So, you might ask, we have this already convoluted discourse on neoliberalism, why should we talk about something like psychedelic aesthetics that are influx anyway and kind of hazy? And why take an aesthetic approach to discuss crises and liberalism? Wasn’t it Walter Benjamin who called fascism the aestheticization of politics to begin with? Shouldn’t that be behind us in our social thinking and politics? So, here’s the breakdown. This is generally for the person who doesn’t read a lot of philosophy or theory or isn’t an academic. From 9/11 to the attack on the capital in 2021, the 21st century has been marked by an increasing number of states of emergency and states of exception, and scholars like me look back—we’ve been doing this for a while since, 9/11 at least but probably before that—at these challenges to democracy and we look back to the failed democracy of the Weimar republic in Germany.

So, at the end of the first World War, liberal democracy was effectively imposed by the allied forces onto the defeated Germany, with the demand that Kaiser Wilhelm II abdicate his throne. The result was a brief Deutsche Republik or the Weimar Republic from 1918 to 1933. We all know what happens in 1933, that’s when Hitler comes into power and declares a state of emergency, or state of exception, in Germany that lasts until the end of World War II. So, a state of emergency should be signaling scary fascist takeover.

The republic’s first five years were in turmoil and during a time in which the social democrats—who have recently come back into power in Germany—contended with critics of liberalism on both the left and the right. So, during this period the illiberal right-wing catholic legal theorist Carl Schmidt wrote an influential book called Political Theology. He also wrote a book called Die Diktatur (translated as Dictatorship) as well, but for this discussion Political Theology is enough because he famously defined the sovereign as the one who makes the decision in the state of exception. So, Schmidt’s main critique of liberal democracies and representative governments, like the US, was that it has this tendency to toward endless bureaucracy and the inability to make any definitive decisions.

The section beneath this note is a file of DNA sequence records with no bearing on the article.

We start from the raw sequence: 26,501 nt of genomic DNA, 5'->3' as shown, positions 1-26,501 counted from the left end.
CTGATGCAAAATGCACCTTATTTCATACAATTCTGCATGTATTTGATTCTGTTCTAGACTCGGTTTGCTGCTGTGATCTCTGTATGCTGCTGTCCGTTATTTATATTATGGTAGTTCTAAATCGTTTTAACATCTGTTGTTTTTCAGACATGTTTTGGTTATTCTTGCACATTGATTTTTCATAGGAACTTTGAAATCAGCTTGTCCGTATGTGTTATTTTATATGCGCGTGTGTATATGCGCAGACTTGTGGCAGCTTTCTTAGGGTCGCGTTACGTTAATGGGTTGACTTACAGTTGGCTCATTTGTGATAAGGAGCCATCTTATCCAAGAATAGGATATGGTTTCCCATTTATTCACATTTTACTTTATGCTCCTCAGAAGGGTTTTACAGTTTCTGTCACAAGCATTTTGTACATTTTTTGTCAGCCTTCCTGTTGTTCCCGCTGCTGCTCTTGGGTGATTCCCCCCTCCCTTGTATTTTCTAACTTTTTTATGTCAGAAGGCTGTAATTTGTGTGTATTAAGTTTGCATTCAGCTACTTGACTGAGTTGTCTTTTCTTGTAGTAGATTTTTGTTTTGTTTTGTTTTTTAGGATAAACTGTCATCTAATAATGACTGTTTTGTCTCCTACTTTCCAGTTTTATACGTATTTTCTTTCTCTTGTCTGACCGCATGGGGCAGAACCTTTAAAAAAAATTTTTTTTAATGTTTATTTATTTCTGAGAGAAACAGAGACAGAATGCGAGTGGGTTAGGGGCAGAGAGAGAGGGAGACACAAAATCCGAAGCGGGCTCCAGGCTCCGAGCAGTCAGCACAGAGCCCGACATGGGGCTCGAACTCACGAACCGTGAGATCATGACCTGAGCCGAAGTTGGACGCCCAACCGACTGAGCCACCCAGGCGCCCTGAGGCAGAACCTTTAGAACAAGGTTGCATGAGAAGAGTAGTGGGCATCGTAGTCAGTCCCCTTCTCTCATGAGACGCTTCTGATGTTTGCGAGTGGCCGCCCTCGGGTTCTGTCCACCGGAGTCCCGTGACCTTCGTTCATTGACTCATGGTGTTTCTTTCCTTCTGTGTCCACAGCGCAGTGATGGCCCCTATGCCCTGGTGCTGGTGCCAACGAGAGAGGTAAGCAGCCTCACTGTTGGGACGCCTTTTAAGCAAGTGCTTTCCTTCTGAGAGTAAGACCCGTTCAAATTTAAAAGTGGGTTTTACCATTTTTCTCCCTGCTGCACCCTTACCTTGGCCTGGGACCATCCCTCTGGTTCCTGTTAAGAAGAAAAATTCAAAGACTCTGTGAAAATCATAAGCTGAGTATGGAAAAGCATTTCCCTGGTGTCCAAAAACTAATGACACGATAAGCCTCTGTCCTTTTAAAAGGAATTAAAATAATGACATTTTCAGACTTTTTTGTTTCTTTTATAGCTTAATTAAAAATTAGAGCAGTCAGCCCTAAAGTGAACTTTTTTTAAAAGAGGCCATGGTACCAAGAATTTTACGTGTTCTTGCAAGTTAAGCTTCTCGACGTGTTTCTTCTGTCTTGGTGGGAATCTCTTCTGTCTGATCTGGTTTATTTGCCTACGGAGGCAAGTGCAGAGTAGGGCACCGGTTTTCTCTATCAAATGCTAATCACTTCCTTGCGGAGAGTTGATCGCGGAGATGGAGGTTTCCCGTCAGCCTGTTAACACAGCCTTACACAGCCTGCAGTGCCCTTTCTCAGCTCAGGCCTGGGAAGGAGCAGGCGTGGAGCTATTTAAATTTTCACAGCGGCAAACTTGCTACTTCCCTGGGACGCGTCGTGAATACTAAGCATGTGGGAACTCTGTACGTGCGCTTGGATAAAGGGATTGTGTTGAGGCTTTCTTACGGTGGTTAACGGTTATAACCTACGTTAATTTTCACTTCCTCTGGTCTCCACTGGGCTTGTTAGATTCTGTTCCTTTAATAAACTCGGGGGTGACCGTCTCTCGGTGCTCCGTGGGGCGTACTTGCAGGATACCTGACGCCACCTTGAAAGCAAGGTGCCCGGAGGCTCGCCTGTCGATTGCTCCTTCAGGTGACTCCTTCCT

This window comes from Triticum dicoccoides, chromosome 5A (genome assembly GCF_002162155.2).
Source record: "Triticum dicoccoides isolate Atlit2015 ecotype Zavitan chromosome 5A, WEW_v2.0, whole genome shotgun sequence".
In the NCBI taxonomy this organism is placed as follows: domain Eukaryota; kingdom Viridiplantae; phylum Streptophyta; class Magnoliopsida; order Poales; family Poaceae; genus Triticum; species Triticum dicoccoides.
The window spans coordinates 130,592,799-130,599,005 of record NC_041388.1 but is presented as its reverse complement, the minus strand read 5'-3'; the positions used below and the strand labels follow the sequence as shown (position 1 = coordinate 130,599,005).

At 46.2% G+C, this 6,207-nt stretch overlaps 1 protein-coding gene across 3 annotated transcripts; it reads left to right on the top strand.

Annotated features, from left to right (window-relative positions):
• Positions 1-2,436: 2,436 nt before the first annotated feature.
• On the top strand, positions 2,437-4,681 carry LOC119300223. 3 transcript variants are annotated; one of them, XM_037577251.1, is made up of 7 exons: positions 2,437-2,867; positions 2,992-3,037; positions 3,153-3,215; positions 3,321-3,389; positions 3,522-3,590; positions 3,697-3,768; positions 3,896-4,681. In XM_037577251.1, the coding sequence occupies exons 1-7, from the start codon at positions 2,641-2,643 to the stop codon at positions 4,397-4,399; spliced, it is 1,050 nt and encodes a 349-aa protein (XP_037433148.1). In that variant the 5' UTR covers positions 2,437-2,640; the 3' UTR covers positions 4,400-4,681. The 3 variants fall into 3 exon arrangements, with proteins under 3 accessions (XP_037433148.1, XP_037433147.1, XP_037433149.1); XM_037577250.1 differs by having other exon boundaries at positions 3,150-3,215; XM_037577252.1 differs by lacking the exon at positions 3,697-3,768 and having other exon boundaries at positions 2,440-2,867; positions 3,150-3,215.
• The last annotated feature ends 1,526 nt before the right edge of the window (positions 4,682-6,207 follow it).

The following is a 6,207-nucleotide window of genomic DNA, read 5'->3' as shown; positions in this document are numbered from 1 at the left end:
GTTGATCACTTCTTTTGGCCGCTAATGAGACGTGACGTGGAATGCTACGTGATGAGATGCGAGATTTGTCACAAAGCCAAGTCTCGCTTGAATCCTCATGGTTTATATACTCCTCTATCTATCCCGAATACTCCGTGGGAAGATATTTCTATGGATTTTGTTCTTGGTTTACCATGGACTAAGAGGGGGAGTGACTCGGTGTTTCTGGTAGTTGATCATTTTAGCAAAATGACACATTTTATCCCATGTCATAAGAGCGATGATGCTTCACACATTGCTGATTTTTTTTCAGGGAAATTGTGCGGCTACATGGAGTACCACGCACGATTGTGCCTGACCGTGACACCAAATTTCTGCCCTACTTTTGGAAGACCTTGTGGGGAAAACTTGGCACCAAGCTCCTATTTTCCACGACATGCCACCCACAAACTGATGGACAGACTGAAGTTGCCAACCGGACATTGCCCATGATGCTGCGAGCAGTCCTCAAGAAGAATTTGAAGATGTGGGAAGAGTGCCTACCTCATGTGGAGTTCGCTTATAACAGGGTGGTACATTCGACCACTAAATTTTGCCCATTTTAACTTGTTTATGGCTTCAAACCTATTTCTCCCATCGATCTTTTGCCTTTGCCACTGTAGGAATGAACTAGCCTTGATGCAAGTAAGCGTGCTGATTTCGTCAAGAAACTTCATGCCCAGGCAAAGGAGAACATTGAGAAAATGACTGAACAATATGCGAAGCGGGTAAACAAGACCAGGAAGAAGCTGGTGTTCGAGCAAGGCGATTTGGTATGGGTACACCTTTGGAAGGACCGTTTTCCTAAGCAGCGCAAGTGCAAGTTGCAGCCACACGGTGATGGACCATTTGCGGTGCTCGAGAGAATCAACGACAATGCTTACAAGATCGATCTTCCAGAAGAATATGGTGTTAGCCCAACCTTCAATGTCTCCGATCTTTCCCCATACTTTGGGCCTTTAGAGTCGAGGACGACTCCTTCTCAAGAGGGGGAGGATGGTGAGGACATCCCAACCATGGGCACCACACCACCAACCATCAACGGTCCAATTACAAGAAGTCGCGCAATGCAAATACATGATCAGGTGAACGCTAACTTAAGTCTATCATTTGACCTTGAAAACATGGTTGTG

So, when we think about the 21st century in the US, how often do we hear people complain about the inability of unending partisan stagnation resulting in the lack of ability to get anything done in Washington? The need to have a decider go in and drain the swamp, because they can get anything done. That’s exactly what Schmidt is talking about in terms of his critique of liberal democracy. So, we’ve been habituated in the us to instantly vilify fascism, which was brand new as a political term, at least in the 1920s in Italy, and to blend that with totalitarianism. But they’re not necessarily the same thing. We are accustomed to unthinkingly just say fascism/totalitarianism: bad. And this is largely due to the results of the second World War.

Obviously, I’m not claiming that fascism or totalitarianism are good but I’m just talking about the way we’re habituated. So, the common places of language and values mean that few Americans take the time to really reflect on what these terms mean, just like they don’t always take time to think about what they mean by freedom when they advocate for freedom. So, we have come, more and more, in the US to treat presidents like pseudo-kings, longing for strong deciders who will clean up Washington or drain the swamp.

And whether it be George W Bush’s move towards an international zero-sum politics defined by an axis of evil and the implementation of the Patriot Act or Barack Obama’s cagey definitions of executive orders to use drone strikes without asking congress for permission to go to war because the drones aren’t actual soldiers—he says—or trump’s entirely whimsical political maneuvering as a corporate and nationalistic boss man, the people in the United States have overwhelmingly displayed a rightward shift since the at least the Reagan era—I would say the Nixon era—such that right wingers now depict Joe Biden, a very regressive democrat who models his foreign policy on the Kennedy Cold War era, as a kind of far left. And, I think Biden is really important for this conversation because he wasn’t, obviously, president when I wrote the book but that idea of Camelot still had some resonance for his election campaign and for his foreign policy. But he’s being characterized as far left.

So, even our so-called liberal newspapers like The New York Times and Biden’s constituency now constantly make the resounding Schmittian claim that Biden and his party are completely ineffective. Even with a majority of Democrats we can’t seem to get anything done in Washington. If you just look at the news media recently this is constantly in the front pages of the newspapers. So, my intention today isn’t really to talk about Joe Biden and the Democrats or whether or not they’re getting anything done, but rather just to draw our attention to the broader cultural shift to the right since the 1960s, where people believe now that electing someone like Biden gives a kind of relief or a return to normalcy amid the most pronounced state of exception yet, the Covid-19 crisis.